odd skipped related1 reveals a novel role for endoderm in regulating kidney versus vascular cell fate.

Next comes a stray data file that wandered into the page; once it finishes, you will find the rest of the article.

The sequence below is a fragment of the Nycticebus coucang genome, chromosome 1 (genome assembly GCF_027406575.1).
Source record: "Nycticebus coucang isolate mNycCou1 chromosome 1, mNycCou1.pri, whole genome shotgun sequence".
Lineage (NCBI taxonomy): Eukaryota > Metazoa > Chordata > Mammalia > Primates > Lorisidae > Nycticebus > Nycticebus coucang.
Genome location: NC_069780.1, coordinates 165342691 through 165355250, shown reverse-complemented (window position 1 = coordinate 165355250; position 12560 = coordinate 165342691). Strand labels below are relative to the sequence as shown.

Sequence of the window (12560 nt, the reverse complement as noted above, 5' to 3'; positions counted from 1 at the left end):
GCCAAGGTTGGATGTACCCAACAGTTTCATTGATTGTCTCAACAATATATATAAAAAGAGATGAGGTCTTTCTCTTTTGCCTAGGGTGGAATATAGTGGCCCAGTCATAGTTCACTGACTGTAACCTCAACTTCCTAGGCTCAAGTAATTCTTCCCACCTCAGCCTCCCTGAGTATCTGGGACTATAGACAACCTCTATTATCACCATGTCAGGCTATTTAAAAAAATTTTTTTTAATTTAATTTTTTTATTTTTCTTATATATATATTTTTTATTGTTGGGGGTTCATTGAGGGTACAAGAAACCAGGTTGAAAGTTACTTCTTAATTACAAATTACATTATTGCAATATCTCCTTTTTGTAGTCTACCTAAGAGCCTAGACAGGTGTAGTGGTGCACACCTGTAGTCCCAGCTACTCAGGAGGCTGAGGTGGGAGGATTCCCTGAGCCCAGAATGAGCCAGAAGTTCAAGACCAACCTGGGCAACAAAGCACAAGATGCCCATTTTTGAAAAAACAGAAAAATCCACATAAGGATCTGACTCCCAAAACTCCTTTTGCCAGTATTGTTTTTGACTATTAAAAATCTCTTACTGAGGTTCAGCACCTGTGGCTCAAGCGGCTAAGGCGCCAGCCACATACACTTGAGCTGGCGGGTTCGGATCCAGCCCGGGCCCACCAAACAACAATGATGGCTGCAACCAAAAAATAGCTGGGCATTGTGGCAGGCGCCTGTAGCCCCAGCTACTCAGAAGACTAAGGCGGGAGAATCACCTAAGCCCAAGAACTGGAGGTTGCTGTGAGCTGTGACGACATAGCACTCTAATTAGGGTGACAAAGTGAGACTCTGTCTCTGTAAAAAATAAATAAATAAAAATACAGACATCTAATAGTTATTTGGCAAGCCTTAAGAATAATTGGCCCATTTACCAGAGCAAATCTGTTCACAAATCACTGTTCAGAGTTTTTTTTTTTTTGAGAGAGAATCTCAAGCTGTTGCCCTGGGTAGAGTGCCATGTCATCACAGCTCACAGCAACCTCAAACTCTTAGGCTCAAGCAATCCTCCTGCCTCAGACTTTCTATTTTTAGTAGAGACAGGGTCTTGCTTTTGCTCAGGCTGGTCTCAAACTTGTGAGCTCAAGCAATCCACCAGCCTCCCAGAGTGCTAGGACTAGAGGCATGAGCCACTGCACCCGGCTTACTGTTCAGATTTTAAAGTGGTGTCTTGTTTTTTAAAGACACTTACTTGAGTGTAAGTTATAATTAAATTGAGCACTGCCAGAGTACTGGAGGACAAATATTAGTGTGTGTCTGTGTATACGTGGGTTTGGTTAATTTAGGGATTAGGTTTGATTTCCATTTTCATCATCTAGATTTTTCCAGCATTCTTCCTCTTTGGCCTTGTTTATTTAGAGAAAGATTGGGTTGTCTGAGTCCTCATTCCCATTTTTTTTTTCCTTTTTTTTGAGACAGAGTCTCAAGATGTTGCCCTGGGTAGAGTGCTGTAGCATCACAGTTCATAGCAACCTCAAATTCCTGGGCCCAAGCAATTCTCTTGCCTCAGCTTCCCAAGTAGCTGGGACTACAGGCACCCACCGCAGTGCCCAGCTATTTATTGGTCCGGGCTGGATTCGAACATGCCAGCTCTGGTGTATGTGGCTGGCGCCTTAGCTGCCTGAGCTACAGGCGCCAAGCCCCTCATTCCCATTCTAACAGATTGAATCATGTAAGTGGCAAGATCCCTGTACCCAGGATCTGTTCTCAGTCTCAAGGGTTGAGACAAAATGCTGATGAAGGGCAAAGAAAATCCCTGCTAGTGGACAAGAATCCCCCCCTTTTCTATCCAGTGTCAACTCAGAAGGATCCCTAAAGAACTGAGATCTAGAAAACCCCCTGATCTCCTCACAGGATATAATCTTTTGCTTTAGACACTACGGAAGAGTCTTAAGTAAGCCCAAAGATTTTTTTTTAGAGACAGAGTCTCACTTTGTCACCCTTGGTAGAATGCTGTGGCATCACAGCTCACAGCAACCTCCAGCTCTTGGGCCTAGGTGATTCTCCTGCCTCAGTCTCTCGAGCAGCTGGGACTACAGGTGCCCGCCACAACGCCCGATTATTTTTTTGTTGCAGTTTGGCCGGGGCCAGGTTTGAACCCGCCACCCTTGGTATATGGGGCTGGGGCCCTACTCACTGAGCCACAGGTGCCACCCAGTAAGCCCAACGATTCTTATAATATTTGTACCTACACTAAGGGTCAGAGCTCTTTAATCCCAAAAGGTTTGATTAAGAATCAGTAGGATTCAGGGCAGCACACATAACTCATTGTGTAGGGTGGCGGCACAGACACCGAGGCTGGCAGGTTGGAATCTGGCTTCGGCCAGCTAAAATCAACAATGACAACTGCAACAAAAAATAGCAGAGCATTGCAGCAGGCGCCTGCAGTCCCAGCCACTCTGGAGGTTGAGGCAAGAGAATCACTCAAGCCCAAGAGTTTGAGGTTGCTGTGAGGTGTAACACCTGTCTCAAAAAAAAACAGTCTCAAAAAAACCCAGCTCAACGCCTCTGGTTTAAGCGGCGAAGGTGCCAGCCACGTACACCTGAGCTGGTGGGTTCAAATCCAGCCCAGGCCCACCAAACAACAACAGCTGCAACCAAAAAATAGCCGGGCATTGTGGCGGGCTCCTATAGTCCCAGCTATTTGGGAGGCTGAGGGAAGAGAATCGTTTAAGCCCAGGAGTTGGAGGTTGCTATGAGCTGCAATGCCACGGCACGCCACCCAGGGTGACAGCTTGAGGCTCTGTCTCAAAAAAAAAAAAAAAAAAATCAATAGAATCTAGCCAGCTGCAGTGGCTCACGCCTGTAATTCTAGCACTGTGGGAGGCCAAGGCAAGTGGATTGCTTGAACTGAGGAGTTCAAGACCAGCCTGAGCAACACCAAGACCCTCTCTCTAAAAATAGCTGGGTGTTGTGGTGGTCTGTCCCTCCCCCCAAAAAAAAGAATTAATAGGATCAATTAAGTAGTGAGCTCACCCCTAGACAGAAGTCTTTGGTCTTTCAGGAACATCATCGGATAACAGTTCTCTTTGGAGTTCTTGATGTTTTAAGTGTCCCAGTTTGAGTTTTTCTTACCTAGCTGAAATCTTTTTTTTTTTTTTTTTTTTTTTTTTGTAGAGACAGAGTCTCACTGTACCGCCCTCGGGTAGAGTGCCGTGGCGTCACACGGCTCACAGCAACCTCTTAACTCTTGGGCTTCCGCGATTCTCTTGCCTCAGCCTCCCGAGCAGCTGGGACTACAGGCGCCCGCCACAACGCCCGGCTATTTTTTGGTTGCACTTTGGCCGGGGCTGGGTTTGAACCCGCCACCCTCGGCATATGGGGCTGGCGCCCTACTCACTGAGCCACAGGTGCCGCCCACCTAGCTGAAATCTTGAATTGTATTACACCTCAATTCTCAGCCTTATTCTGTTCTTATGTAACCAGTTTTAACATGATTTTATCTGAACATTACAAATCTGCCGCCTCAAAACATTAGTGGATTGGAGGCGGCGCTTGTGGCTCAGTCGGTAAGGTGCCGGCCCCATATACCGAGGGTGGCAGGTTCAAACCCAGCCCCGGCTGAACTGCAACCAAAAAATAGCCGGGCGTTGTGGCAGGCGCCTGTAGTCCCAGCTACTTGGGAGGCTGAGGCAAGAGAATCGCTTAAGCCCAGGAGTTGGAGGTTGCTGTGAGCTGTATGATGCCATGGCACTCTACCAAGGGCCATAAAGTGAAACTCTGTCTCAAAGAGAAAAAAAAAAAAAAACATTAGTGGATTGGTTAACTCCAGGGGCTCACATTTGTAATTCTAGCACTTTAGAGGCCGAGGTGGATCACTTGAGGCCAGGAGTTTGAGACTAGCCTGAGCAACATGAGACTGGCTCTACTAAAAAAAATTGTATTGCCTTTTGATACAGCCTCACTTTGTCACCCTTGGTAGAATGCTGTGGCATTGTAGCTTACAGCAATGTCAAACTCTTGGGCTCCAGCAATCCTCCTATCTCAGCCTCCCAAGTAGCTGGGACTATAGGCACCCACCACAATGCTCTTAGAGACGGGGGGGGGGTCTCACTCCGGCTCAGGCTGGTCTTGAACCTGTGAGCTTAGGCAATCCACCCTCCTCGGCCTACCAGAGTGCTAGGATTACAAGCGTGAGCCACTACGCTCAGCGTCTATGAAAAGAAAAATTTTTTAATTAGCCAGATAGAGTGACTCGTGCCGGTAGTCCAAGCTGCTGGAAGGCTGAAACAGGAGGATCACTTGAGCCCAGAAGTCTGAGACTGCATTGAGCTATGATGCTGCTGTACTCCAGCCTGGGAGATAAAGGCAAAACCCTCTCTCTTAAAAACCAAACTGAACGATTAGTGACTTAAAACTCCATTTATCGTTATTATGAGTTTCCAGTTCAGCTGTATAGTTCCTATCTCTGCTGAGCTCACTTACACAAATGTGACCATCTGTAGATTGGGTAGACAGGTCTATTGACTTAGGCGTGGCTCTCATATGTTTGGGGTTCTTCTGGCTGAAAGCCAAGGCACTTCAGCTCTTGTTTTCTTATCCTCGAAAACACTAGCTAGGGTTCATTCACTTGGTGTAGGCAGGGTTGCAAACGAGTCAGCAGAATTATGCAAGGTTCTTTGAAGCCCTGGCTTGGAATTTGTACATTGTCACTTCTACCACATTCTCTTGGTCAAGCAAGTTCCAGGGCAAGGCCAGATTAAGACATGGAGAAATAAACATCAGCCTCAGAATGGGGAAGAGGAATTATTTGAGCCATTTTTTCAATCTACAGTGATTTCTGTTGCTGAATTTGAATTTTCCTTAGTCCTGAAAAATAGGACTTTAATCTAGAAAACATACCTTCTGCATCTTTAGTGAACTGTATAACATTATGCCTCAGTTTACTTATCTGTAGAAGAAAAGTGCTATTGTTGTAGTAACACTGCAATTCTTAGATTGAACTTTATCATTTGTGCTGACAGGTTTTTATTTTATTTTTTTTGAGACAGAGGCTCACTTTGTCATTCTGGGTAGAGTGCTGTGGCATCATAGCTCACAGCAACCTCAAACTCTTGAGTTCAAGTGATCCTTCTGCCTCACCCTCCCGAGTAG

The kidney and vasculature are intimately linked both functionally and during development, when nephric and blood/vascular progenitor cells occupy adjacent bands of mesoderm in zebrafish and frog embryos. Developmental mechanisms that underlie the differentiation of kidney versus blood/vascular lineages remain unknown. The odd skipped related1 (osr1) gene encodes a zinc-finger transcription factor that is expressed in the germ ring mesendoderm and subsequently in the endoderm and intermediate mesoderm, prior to the expression of definitive kidney or blood/vascular markers. Knockdown of osr1 in zebrafish embryos resulted in a complete, segment-specific loss of anterior kidney progenitors and a compensatory increase in the number of angioblast cells in the same trunk region. Histology revealed a subsequent absence of kidney tubules, an enlarged cardinal vein and expansion of the posterior venous plexus. Altered kidney versus vascular development correlated with expanded endoderm development in osr1 knockdowns. Combined osr1 loss of function and blockade of endoderm development by knockdown of sox32/casanova rescued anterior kidney development. The results indicate that osr1 activity is required to limit endoderm differentiation from mesendoderm; in the absence of osr1, excess endoderm alters mesoderm differentiation, shifting the balance from kidney towards vascular development.